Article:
Michael Rundell is a linguist and lexicographer. A dictionary editor since 1980, he has designed and managed numerous dictionary projects, and he is a leader in the field of pedagogical English dictionaries. He is currently Editor-in-Chief of macmillandictionary.com, having started a dictionary development programme at Macmillan in the late 1990s.

He has been involved in the creation of several language corpora, including the BNC, and has been at the forefront of applying computational techniques to the analysis of corpus data and the automation of lexicographic tasks. He has published widely in the field of corpus-based lexicography, and is co-author (with Sue Atkins) of the Oxford Guide to Practical Lexicography. His interests now are in the implications for lexicography of the transfer of reference resources from print to digital media.

Michael is also well-known as a lecturer and trainer. He is one of the leaders of the regular Lexicom workshops, which he started in 2001 with Sue Atkins and Adam Kilgarriff. For many years they worked together as Lexicography MasterClass, providing training in lexicography and lexical computing, and project-management for several dictionary developers. With Atkins and Kilgarriff, he also developed and taught an MSc programme in Lexicography and Lexical Computing at the University of Brighton.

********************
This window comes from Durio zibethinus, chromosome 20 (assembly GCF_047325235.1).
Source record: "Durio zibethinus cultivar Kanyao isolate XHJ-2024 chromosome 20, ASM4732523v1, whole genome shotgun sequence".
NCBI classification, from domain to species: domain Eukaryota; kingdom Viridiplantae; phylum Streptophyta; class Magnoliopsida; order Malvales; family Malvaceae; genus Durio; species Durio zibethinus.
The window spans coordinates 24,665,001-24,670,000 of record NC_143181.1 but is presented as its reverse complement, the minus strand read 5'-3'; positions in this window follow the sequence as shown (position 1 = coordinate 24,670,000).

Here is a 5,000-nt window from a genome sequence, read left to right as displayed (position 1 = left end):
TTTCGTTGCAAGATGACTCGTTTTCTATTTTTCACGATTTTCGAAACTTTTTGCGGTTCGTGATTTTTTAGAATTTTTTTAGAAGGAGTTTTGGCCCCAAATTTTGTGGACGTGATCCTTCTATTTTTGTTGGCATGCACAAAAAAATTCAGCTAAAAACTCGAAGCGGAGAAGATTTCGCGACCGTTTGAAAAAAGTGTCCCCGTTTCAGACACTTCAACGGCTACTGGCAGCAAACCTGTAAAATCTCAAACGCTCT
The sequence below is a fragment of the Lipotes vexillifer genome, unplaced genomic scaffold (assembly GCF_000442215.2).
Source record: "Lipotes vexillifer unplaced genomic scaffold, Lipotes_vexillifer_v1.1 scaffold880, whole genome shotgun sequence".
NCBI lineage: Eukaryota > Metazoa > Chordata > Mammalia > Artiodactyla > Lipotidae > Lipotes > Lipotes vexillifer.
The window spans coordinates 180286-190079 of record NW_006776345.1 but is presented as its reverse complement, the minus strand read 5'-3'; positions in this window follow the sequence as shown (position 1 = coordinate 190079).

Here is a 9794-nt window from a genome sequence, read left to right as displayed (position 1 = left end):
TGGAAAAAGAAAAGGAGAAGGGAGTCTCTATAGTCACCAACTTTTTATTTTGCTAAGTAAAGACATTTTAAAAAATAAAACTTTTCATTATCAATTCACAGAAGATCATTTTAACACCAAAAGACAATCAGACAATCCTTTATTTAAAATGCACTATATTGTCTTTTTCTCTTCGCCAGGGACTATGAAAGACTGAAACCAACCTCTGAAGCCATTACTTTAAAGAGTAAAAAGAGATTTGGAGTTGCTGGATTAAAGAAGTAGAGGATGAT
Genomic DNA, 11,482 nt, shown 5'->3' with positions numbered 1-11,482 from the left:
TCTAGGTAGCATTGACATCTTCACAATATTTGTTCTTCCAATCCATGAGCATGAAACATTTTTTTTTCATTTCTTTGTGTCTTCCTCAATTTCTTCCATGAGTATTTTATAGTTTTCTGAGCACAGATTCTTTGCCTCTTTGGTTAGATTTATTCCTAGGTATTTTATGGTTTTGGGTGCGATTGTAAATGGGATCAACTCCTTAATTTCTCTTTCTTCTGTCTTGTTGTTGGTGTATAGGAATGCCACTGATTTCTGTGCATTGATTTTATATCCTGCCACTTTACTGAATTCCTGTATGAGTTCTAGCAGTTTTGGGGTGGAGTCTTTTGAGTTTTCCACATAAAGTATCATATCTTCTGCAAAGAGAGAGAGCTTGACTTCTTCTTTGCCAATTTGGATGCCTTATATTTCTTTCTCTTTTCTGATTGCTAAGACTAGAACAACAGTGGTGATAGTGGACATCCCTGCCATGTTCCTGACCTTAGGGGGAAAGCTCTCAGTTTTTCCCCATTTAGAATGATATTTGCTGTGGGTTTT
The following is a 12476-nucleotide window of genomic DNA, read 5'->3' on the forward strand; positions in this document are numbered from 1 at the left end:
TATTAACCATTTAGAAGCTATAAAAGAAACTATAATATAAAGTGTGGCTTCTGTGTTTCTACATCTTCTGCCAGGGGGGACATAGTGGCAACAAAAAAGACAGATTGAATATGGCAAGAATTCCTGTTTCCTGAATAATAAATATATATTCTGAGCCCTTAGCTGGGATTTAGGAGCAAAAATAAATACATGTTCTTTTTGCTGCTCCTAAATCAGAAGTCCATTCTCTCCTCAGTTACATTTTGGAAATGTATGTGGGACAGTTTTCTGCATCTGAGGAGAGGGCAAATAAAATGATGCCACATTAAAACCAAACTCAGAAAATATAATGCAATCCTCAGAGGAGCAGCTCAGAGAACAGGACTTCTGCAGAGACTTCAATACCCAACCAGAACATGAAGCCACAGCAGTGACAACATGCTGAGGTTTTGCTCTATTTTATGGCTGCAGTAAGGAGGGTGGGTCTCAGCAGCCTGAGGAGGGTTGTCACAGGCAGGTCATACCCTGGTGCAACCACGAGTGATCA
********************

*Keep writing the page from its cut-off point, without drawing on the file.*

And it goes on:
Michael Rundell’s career is bookended by two major revolutions in lexicography: the arrival of corpora in the early 1980s, and the transfer of reference resources from print to digital media. With the second of these revolutions still in its early stages, he finds himself on a new learning curve, as the nature of the dictionary business undergoes another transformation.

He is a founder member of EURALEX, and was a member of its Executive Board from 2006-2010. He is also on the Editorial Board of the International Journal of Lexicography.

In 2013, Michael was awarded an honorary doctorate (D.Litt) by Coventry University “for his contribution to the description of the English language and to the field of pedagogical lexicography”.